Weave a Real Peace Blog

International Folk Art Market 2022

by Debbie Durham Image above: Yanet Soto of CTTC The International Folk Art Market (IFAM) is held annually in Santa Fe, NM in July.  Many WARP members volunteer at the Market, filling roles ranging from delivering water or box lunches to helping artists with sales in their booths. 2022 was my second year volunteering, with 3 shifts on the schedule…

WARP Volunteers Speak Out

Volunteering for WARP can be hard work or light. Fun or serious. Big job or small. In a team or isolated. There are many opportunities requiring many skills and welcoming many personalities. What follows are notes from some of our current 23 volunteers – over and above the nine on the board – women whose words you can read to…

Some Challenges in Artisan Production in Guatemala

by  Julio Alfredo Cardona Morales Photography by Mark Van Wormer Image above: A group of weavers in San Rafael, Rabinal: Gilberta Gonzalez, Berta Cuja, Bernarda Morales, Celestina Gonzalez, and two others who have left the group. NOTA: puede ver la historia en español abajo del inglés Labor Supply in Guatemala Guatemala is a country with a diversity of artisanal handmade…

Introduction to Embroidery from the Arab World

by Ansie van der Walt Image above: a Ramallah (Palestine) head shawl, photo from @tirazcentre In her book Threads of Identity, Widad Kawar tells the stories of four women she knew who played a significant role in not only creating beautiful tahriry embroidery and malak outfits but in spreading its legacy across Palestine and beyond. Women from Beit Dajan and villages in the Jaffa…

Navajo-Churro Sheep and Their Wool: Digressions and Ponderings

by Deborah Robson If you have not yet watched “A Sheep’s Tale: Preserving the Churro,” the WARP-organized webinar about Navajo-Churro sheep, don’t miss it. The three presenters—Molly Manzanares, Alta Piechowski-Begay, and Lyle McNeal—have been stars in one of the primary constellations by which I’ve navigated my life for a number of decades. In 1985, when I was editing Shuttle Spindle…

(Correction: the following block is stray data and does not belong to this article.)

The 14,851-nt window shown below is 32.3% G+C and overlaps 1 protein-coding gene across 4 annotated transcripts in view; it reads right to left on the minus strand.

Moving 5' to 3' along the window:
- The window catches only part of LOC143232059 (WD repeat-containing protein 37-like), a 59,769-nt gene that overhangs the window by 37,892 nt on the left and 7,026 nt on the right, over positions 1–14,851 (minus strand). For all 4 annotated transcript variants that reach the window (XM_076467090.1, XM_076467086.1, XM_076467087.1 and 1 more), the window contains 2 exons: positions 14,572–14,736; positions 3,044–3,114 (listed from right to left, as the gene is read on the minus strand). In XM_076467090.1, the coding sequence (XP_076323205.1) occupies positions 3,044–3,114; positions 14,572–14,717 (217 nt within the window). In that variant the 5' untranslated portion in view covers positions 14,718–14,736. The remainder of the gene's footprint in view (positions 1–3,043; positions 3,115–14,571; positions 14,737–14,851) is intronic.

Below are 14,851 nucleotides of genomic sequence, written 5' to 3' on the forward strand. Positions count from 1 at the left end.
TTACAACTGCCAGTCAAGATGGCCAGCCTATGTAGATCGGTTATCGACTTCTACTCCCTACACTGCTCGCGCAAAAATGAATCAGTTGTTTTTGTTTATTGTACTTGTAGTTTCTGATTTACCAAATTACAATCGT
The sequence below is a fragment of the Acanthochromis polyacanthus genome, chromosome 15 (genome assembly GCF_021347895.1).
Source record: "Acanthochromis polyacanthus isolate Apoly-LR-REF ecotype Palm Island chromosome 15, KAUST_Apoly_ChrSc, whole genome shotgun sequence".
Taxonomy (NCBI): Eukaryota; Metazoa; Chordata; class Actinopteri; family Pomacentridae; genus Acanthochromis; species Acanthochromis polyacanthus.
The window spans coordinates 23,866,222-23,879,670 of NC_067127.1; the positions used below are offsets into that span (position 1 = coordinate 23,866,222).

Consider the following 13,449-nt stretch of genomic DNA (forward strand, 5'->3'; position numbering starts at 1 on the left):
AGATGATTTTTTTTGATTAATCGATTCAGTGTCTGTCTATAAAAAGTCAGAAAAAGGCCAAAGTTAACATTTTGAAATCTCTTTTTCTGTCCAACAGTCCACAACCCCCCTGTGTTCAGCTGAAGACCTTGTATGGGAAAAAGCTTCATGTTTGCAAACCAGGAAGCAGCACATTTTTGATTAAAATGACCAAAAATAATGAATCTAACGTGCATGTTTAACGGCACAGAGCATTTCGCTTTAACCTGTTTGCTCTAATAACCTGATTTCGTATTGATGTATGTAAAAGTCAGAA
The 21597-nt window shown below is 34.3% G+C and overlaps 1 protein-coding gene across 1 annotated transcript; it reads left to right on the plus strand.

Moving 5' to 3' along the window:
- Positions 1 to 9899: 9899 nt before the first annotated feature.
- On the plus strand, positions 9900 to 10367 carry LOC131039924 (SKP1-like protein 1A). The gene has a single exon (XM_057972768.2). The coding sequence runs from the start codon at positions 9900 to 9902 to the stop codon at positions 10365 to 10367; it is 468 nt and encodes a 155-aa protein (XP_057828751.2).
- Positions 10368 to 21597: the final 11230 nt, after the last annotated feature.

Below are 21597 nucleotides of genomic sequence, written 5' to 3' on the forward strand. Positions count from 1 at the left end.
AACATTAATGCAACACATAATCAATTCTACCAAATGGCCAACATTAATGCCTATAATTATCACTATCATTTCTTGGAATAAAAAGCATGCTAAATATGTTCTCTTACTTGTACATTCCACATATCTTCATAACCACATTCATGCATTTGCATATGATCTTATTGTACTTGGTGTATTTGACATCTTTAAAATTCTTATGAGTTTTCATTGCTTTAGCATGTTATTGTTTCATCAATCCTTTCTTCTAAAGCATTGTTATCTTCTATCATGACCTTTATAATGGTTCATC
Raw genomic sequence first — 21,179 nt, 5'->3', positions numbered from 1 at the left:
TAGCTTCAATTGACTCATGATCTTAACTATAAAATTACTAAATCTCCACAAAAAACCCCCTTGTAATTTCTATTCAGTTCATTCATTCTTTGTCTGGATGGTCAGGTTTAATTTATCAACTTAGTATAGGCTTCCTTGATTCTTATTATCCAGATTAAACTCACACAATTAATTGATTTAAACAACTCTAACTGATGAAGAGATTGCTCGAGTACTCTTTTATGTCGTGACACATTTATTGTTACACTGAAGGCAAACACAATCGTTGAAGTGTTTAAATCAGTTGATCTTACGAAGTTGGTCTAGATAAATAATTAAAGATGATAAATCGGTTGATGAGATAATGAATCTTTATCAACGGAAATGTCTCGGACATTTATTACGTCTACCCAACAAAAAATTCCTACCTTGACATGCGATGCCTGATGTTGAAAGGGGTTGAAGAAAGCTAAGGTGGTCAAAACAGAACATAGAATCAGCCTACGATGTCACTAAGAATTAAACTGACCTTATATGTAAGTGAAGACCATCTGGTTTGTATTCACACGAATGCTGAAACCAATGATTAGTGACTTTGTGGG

Working Beyond the Museum

by Tara Gujadhur What do you imagine when you think of a museum? Spare displays of ancient objects on a white wall? Taxidermy? Tiny print labels with obscure words, the name of a donor, and an accession number? In the 21st century there has been the much overdue recognition that the traditional model of a museum, potentially based on an…

Creating Connections through Stories

by Linda Ligon If you’re a weaver, maybe over the age of 40, and someone says “green book,” you know exactly what they’re talking about. That label doesn’t describe the title or the content or name the author, but its existence since 1944 has created an ecosystem of readers—tens of thousands of them—for whom it is a defining touchstone of…

Textile Travels in the Pandemic

Above: Group photo with the tejedoras of “Asociación de Desarrollo Integral Rial Poop B’atz”, Chamelco, Alta Verapaz, Guatemala. Photo credit: Lyndsay Harshman by Bob Miller The most recent WARP online panel discussion “Follow the Thread: Textile Tours and Traditional Craft” provided a welcome hour for many of us, whether experienced past or hopeful future textile travelers, to vicariously journey to the special…

The National Weavers Movement of Guatemala

by Brenda Rosenbaum “Between 2013 and 2014, several of us weavers started noticing a practice that was becoming common.  Businesses and individual designers who sell pieces of our clothes, especially huipiles, were approaching us and requesting us to weave textiles with certain changes in their figures and colors.  Even when these changes were minimal, once they had the pieces in…

Books by WARP Authors

The above books written by WARP authors can all be found at Schiffer Books Ltd. (schifferbooks.com) by Deborah Chandler Recently we put out a call for WARP authors to send in a list of their books to be included in an online library, or at least reference list, available on WARP’s webpage for the people who want to know more….

WARP COVID-19 Relief Grants